Expect the ads you see on premium sites like *ESPN*, Forbes.com and iVillage to get a bit more gaudy and in-your-face over the coming weeks, as these publishers, as well as nearly two dozen other members of the Online Publishers Association (OPA), plan to roll out a trio of new display units aimed at grabbing visitor attention better than the average banner ad.
The units include a "Fixed Panel," which scrolls to the top and bottom of the page as a user scrolls; the "XXL Box," which in addition to being extra-large, allows users to "turn" a page within the ad; and the "Pushdown," which fills about half the screen at first, then rolls up to the top. They're designed partly to help advertisers get more creative with their display presentations, but also to help publishers make more money from fewer adssince an overload of inventory is what has been dragging their display revenues downward.
But there's the issue of how these new, bolder units will impact the user experience. While most web users understand the trade-off between free content and advertising, a survey by Opinion Matters and Howto.tv found that 59 percent of users said they'd stopped visiting a site because of obtrusive or irrelevant ads (via Brand Republic). Pop-ups, and ads that were otherwise difficult to minimize were included in the mix; if these new units eventually drive down page-views and unique visitors, then publishers will be back where they started again: with standard banners and more rudimentary rich media. Still, even *Google*, with its hallmark clean, sleek search interface has been forced to shift to attention-grabbing, expandable units to make more money from display. Release.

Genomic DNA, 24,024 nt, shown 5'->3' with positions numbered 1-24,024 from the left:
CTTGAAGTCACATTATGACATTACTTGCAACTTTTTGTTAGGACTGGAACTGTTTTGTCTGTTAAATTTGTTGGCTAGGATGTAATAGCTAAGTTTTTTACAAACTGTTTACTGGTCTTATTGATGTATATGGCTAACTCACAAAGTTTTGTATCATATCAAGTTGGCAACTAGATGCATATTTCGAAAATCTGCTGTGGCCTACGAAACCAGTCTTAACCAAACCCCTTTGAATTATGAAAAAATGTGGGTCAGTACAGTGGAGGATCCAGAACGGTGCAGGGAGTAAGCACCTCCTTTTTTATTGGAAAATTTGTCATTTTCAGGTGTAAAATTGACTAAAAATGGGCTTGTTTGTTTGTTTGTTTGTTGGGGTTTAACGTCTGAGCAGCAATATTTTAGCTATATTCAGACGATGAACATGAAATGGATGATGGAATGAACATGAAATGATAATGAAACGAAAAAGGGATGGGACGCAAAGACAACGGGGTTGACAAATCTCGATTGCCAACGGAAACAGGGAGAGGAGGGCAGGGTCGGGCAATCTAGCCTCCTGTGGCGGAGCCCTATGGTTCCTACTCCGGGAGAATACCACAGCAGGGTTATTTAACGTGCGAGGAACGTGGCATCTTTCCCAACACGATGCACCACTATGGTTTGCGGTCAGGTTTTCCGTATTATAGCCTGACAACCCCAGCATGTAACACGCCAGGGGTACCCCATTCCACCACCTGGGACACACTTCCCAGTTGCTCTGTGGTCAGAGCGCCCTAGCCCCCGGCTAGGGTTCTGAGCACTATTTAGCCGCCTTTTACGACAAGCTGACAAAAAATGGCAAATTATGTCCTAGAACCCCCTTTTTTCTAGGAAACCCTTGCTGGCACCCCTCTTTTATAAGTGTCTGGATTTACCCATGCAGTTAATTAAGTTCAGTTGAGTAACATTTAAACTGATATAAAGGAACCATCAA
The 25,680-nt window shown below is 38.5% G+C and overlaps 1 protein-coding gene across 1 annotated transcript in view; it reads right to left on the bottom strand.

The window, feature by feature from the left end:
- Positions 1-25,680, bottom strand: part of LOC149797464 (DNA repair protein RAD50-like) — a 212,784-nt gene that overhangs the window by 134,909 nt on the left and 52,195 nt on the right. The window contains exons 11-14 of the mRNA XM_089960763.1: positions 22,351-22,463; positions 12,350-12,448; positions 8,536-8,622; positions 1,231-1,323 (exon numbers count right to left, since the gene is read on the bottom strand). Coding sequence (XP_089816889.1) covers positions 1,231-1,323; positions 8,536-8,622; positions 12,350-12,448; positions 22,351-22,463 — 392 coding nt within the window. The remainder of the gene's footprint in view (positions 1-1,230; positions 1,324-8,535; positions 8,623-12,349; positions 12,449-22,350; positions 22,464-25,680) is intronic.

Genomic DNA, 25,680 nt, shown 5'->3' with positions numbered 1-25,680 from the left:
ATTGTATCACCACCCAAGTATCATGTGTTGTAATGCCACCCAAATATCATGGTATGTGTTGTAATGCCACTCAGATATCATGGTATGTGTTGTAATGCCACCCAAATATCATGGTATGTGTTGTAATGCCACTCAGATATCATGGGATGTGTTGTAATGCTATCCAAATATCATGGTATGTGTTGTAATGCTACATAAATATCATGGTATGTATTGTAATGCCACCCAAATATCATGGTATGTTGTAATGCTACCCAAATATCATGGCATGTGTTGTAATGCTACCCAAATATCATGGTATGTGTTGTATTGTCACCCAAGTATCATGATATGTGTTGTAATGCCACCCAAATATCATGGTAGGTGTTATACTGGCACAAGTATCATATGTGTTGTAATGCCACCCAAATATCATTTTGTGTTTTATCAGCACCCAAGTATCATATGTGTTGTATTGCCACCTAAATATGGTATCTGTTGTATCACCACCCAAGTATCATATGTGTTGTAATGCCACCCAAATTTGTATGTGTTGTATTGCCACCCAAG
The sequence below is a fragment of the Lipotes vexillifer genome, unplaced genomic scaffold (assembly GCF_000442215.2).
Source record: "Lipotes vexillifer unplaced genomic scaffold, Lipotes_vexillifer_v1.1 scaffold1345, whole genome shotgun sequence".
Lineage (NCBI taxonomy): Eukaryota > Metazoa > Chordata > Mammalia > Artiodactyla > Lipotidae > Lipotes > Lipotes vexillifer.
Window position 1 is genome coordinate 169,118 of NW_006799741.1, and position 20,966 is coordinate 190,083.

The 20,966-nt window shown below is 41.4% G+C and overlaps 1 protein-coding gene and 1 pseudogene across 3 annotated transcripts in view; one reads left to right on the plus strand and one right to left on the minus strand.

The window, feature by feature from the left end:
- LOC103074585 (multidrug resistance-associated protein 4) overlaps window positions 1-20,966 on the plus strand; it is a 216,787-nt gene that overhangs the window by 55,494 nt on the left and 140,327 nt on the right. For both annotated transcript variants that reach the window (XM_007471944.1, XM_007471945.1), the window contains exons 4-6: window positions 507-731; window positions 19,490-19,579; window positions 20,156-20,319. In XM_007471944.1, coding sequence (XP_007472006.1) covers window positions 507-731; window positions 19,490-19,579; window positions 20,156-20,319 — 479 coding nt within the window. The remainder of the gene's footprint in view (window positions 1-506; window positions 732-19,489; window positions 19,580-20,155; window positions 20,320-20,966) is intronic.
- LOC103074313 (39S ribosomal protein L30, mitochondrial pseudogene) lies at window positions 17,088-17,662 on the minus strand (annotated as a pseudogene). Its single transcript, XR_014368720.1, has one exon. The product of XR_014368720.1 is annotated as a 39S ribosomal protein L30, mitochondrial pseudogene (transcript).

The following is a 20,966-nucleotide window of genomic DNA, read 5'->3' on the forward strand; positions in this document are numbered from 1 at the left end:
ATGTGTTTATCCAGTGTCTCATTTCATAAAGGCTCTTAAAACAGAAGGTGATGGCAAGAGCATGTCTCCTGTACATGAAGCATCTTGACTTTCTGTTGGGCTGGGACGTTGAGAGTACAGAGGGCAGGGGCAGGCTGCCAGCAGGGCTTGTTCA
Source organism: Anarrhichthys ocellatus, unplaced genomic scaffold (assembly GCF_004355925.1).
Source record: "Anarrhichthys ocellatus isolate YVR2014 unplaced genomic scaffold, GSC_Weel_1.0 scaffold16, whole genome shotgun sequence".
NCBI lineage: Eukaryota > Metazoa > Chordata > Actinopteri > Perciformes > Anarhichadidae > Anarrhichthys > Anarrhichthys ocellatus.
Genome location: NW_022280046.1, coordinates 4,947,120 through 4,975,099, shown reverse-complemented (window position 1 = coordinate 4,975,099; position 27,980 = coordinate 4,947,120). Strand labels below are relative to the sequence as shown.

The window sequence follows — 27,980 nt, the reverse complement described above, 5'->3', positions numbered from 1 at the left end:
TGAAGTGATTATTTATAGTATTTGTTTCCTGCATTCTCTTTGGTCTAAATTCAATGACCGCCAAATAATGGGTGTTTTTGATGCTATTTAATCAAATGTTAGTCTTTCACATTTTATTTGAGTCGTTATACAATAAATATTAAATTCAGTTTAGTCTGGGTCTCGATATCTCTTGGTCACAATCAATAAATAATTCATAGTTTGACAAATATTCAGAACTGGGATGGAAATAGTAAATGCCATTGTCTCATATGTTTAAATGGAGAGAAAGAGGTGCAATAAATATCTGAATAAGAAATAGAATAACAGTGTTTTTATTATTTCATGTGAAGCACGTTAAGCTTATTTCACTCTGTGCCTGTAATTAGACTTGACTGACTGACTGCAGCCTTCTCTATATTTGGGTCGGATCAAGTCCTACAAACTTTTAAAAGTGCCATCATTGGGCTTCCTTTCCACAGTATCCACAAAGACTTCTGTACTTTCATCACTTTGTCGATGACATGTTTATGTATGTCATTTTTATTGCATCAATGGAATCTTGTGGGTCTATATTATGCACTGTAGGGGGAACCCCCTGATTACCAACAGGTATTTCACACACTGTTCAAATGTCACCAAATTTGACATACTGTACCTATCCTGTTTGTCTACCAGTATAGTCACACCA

By Tameka Kee